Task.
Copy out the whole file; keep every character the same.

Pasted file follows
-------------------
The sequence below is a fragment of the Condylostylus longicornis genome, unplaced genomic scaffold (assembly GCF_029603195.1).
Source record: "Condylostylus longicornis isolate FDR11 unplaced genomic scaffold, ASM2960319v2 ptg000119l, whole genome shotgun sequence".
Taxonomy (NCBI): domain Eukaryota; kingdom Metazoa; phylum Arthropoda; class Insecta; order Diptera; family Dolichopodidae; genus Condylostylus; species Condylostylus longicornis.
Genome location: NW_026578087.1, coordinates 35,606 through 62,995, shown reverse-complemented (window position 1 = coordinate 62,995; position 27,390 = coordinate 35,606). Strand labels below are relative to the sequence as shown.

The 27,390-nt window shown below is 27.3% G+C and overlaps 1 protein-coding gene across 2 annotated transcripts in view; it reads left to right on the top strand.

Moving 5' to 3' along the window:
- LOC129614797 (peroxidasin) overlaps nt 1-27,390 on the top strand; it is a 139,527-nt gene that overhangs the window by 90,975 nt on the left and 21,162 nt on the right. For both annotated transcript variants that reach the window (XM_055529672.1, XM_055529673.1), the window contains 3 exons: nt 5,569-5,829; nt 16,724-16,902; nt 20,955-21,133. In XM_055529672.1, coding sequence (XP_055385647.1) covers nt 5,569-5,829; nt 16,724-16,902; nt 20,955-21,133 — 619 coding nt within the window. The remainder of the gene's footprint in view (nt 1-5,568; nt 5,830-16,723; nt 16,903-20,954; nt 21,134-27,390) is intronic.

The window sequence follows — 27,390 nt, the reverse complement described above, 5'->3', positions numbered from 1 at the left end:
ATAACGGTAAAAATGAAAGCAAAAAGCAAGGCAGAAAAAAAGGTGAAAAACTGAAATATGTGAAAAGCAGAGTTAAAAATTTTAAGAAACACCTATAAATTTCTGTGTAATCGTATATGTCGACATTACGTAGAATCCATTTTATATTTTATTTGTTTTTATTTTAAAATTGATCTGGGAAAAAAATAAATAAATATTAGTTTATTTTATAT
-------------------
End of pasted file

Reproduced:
The sequence below is a fragment of the Condylostylus longicornis genome, unplaced genomic scaffold (assembly GCF_029603195.1).
Source record: "Condylostylus longicornis isolate FDR11 unplaced genomic scaffold, ASM2960319v2 ptg000119l, whole genome shotgun sequence".
Taxonomy (NCBI): domain Eukaryota; kingdom Metazoa; phylum Arthropoda; class Insecta; order Diptera; family Dolichopodidae; genus Condylostylus; species Condylostylus longicornis.
Genome location: NW_026578087.1, coordinates 35,606 through 62,995, shown reverse-complemented (window position 1 = coordinate 62,995; position 27,390 = coordinate 35,606). Strand labels below are relative to the sequence as shown.

The 27,390-nt window shown below is 27.3% G+C and overlaps 1 protein-coding gene across 2 annotated transcripts in view; it reads left to right on the top strand.

Moving 5' to 3' along the window:
- LOC129614797 (peroxidasin) overlaps nt 1-27,390 on the top strand; it is a 139,527-nt gene that overhangs the window by 90,975 nt on the left and 21,162 nt on the right. For both annotated transcript variants that reach the window (XM_055529672.1, XM_055529673.1), the window contains 3 exons: nt 5,569-5,829; nt 16,724-16,902; nt 20,955-21,133. In XM_055529672.1, coding sequence (XP_055385647.1) covers nt 5,569-5,829; nt 16,724-16,902; nt 20,955-21,133 — 619 coding nt within the window. The remainder of the gene's footprint in view (nt 1-5,568; nt 5,830-16,723; nt 16,903-20,954; nt 21,134-27,390) is intronic.

The window sequence follows — 27,390 nt, the reverse complement described above, 5'->3', positions numbered from 1 at the left end:
ATAACGGTAAAAATGAAAGCAAAAAGCAAGGCAGAAAAAAAGGTGAAAAACTGAAATATGTGAAAAGCAGAGTTAAAAATTTTAAGAAACACCTATAAATTTCTGTGTAATCGTATATGTCGACATTACGTAGAATCCATTTTATATTTTATTTGTTTTTATTTTAAAATTGATCTGGGAAAAAAATAAATAAATATTAGTTTATTTTATAT